John Paul (JP) Jones III (Ph.D. Ohio State University) is the Dean of the College of Social and Behavioral Sciences and a Professor in the School of Geography and Development.
Jones holds key service roles at the University of Arizona, including Chair of the Dean’s + Development Committee and memberships on the UA/UA Foundation Relations Committee, the Strategic Planning and Budget Advisory Committee, and University Development Council. He was Chair of the Provost Search Advisory Committee and served on the UA Presidential Search Committee. Locally, Jones has served as a Board member on the Tucson Hispanic Chamber of Commerce and its Business Advocacy Committee.
Before being named Dean of SBS in 2010, Jones was Director of the College’s School of Geography and Development. His research centers on geographic methodology and the integration of spatial theory and social theory. Recently, he has studied the globalization of the civil society sector in Oaxaca, Mexico; the socio-political foundations of mosquito management in southern Arizona; and the co-productions of scientists and artists in the areas of climate change, geovisualization, and bioart.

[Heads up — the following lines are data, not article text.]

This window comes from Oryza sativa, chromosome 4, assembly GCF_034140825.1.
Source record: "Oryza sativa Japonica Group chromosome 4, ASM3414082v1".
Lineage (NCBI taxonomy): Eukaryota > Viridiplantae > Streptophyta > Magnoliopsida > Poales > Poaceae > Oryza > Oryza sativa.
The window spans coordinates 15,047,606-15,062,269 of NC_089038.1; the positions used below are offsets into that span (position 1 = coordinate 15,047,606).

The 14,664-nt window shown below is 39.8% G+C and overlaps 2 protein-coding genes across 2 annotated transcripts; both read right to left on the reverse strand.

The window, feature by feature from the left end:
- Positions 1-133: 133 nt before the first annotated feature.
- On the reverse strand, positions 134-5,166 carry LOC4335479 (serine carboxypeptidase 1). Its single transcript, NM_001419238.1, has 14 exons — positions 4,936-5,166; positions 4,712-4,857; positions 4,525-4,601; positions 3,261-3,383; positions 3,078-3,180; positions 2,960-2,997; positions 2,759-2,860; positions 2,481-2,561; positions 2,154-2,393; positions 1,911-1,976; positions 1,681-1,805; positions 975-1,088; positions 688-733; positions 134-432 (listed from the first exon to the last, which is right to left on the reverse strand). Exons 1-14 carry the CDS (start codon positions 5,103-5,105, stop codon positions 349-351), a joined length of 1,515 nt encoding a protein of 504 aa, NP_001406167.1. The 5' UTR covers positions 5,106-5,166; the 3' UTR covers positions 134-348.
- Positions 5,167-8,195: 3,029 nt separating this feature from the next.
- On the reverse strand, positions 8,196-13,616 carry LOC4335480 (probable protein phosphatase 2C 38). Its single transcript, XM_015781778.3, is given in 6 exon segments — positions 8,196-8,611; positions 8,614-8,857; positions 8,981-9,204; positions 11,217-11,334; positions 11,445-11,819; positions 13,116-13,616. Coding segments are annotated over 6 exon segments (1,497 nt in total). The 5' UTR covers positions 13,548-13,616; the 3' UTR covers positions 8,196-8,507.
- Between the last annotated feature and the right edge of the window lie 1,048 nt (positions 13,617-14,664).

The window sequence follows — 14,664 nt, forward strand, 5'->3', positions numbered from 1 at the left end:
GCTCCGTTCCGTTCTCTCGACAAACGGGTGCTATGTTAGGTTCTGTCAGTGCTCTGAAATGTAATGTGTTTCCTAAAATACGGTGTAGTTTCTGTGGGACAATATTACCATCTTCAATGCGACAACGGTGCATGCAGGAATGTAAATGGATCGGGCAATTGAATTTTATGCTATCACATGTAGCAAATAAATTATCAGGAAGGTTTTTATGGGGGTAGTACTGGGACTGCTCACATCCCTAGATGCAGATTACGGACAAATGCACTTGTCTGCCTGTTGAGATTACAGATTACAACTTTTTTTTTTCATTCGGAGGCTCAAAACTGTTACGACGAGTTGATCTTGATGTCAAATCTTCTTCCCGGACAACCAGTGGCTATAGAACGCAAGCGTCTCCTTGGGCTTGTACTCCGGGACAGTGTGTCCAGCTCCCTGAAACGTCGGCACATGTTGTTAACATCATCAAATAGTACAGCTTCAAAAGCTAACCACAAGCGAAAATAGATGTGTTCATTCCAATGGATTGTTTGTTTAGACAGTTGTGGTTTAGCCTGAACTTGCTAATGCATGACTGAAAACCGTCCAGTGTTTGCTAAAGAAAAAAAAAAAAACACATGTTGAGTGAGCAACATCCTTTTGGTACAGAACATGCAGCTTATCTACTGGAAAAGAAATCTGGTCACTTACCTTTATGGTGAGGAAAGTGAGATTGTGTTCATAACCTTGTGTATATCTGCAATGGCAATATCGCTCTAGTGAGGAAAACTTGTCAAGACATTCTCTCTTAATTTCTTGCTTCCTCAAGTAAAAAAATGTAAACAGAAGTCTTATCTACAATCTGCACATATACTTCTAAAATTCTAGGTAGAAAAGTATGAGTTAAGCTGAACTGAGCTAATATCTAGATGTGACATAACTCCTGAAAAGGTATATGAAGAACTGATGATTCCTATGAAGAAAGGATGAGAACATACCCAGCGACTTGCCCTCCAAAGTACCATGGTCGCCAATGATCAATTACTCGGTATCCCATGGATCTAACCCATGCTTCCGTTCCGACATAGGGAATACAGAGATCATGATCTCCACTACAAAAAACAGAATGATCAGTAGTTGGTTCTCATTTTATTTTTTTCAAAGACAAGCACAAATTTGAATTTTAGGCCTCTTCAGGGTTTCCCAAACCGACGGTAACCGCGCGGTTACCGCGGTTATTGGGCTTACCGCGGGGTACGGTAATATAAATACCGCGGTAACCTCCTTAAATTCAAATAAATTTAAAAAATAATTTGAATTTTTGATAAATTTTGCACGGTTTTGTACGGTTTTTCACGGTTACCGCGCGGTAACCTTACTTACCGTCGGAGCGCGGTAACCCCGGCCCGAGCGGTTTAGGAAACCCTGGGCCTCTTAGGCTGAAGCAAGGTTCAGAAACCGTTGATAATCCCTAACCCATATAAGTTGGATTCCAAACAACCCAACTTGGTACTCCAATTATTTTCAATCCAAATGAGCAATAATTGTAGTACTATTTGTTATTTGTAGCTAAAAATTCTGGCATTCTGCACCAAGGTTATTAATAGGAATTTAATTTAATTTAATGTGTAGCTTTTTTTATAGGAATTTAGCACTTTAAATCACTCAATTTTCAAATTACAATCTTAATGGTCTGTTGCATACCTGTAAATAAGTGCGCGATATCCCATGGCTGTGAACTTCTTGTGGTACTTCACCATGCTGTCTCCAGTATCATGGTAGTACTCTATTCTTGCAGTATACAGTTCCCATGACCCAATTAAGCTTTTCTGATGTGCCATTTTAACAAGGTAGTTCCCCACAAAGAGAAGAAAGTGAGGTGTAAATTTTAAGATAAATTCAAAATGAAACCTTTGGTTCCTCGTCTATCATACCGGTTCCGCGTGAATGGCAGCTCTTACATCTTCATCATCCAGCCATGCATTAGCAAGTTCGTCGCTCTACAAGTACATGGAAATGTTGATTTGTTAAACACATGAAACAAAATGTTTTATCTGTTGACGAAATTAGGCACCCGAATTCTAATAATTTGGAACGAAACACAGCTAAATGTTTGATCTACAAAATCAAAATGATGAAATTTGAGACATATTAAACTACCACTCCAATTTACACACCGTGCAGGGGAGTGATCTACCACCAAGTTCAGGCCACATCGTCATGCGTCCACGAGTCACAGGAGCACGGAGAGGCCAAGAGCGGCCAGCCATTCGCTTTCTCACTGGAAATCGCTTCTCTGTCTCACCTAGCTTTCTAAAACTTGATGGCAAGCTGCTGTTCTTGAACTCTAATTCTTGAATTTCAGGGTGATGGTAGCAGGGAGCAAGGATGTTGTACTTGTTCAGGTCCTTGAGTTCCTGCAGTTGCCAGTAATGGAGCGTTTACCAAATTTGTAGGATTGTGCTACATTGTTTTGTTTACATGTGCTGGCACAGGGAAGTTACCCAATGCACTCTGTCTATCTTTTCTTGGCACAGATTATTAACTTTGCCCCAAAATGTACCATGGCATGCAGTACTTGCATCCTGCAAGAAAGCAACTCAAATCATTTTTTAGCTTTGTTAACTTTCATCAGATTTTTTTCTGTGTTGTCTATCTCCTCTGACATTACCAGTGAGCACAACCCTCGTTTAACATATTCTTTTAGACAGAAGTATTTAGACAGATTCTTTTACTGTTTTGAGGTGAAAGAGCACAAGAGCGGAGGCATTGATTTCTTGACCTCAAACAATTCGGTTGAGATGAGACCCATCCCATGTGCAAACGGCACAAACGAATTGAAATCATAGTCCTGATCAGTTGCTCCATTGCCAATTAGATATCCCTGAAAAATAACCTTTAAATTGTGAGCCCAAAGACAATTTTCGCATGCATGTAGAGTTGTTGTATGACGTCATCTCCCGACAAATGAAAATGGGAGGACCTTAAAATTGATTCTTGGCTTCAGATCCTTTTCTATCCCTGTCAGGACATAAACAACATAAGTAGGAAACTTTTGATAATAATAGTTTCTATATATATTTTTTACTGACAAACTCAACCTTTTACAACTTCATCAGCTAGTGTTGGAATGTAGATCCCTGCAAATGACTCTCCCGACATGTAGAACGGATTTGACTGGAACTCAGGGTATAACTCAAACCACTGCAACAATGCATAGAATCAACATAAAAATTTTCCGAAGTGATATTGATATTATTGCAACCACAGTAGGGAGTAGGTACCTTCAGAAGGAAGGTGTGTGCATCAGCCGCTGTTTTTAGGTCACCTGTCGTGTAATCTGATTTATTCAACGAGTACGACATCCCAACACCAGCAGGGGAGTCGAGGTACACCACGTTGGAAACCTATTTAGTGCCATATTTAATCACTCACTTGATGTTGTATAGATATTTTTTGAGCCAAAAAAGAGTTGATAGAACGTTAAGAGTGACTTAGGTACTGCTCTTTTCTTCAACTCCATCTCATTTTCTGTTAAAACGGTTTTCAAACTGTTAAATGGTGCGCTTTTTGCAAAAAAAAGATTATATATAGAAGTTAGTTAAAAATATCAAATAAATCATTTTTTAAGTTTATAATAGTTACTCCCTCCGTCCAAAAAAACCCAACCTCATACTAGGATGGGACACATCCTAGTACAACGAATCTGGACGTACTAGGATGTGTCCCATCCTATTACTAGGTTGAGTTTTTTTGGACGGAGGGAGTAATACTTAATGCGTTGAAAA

Jones is Director of the Arizona in Oaxaca Study Abroad Program and has affiliated appointments in the Mel and Enid Zuckerman College of Public Health. He has written more than 100 articles and book chapters, edited seven books, and received numerous research grants from the National Science Foundation. He is the past editor of his field’s flagship journal, the Annals of the Association of American Geographers. He currently serves as co-editor of the Sage journal, Dialogues in Human Geography. Jones was recognized by his professional organization, the Association of American Geographers, with a Lifetime Achievement Award in 2015.
Before coming to the UA in 2003, Jones taught at the University of Kentucky and San Diego State University. He has held visiting appointments at University College Dublin, the University of Nimegen in the Netherlands, the Universitat de Girona in Spain, and the London School of Economics.